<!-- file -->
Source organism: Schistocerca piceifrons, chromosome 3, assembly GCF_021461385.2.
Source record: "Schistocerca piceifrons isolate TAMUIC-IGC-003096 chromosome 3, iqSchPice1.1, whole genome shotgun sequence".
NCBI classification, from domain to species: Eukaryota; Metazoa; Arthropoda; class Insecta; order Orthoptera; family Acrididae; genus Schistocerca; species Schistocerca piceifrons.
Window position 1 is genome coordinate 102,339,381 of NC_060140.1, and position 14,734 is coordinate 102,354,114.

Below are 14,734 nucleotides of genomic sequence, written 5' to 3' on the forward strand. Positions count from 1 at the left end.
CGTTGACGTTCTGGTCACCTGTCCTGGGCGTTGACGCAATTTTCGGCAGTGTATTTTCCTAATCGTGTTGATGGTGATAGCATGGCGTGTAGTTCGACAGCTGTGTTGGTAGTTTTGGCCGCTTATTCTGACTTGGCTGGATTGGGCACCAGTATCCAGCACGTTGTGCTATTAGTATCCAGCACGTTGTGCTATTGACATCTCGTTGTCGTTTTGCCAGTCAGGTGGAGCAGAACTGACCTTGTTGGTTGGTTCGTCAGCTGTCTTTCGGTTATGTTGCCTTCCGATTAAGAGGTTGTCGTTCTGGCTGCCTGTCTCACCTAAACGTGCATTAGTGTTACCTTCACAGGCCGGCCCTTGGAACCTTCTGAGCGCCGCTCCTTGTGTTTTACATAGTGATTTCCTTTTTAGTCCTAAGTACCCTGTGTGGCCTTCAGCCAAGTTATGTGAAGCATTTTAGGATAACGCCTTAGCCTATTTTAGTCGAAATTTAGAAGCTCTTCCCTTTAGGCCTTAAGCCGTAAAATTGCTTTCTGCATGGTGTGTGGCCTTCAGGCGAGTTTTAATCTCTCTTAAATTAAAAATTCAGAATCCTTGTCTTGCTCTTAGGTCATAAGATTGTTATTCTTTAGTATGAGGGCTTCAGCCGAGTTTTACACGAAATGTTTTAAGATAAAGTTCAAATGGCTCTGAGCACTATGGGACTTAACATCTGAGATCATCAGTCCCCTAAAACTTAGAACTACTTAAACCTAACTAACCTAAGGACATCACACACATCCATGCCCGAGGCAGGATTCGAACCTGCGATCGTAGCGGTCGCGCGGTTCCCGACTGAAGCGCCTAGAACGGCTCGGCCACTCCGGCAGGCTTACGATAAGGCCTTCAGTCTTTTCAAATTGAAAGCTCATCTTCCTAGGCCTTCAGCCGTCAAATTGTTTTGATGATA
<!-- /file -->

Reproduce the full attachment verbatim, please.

Source organism: Schistocerca piceifrons, chromosome 3, assembly GCF_021461385.2.
Source record: "Schistocerca piceifrons isolate TAMUIC-IGC-003096 chromosome 3, iqSchPice1.1, whole genome shotgun sequence".
NCBI classification, from domain to species: Eukaryota; Metazoa; Arthropoda; class Insecta; order Orthoptera; family Acrididae; genus Schistocerca; species Schistocerca piceifrons.
Window position 1 is genome coordinate 102,339,381 of NC_060140.1, and position 14,734 is coordinate 102,354,114.

Below are 14,734 nucleotides of genomic sequence, written 5' to 3' on the forward strand. Positions count from 1 at the left end.
CGTTGACGTTCTGGTCACCTGTCCTGGGCGTTGACGCAATTTTCGGCAGTGTATTTTCCTAATCGTGTTGATGGTGATAGCATGGCGTGTAGTTCGACAGCTGTGTTGGTAGTTTTGGCCGCTTATTCTGACTTGGCTGGATTGGGCACCAGTATCCAGCACGTTGTGCTATTAGTATCCAGCACGTTGTGCTATTGACATCTCGTTGTCGTTTTGCCAGTCAGGTGGAGCAGAACTGACCTTGTTGGTTGGTTCGTCAGCTGTCTTTCGGTTATGTTGCCTTCCGATTAAGAGGTTGTCGTTCTGGCTGCCTGTCTCACCTAAACGTGCATTAGTGTTACCTTCACAGGCCGGCCCTTGGAACCTTCTGAGCGCCGCTCCTTGTGTTTTACATAGTGATTTCCTTTTTAGTCCTAAGTACCCTGTGTGGCCTTCAGCCAAGTTATGTGAAGCATTTTAGGATAACGCCTTAGCCTATTTTAGTCGAAATTTAGAAGCTCTTCCCTTTAGGCCTTAAGCCGTAAAATTGCTTTCTGCATGGTGTGTGGCCTTCAGGCGAGTTTTAATCTCTCTTAAATTAAAAATTCAGAATCCTTGTCTTGCTCTTAGGTCATAAGATTGTTATTCTTTAGTATGAGGGCTTCAGCCGAGTTTTACACGAAATGTTTTAAGATAAAGTTCAAATGGCTCTGAGCACTATGGGACTTAACATCTGAGATCATCAGTCCCCTAAAACTTAGAACTACTTAAACCTAACTAACCTAAGGACATCACACACATCCATGCCCGAGGCAGGATTCGAACCTGCGATCGTAGCGGTCGCGCGGTTCCCGACTGAAGCGCCTAGAACGGCTCGGCCACTCCGGCAGGCTTACGATAAGGCCTTCAGTCTTTTCAAATTGAAAGCTCATCTTCCTAGGCCTTCAGCCGTCAAATTGTTTTGATGATA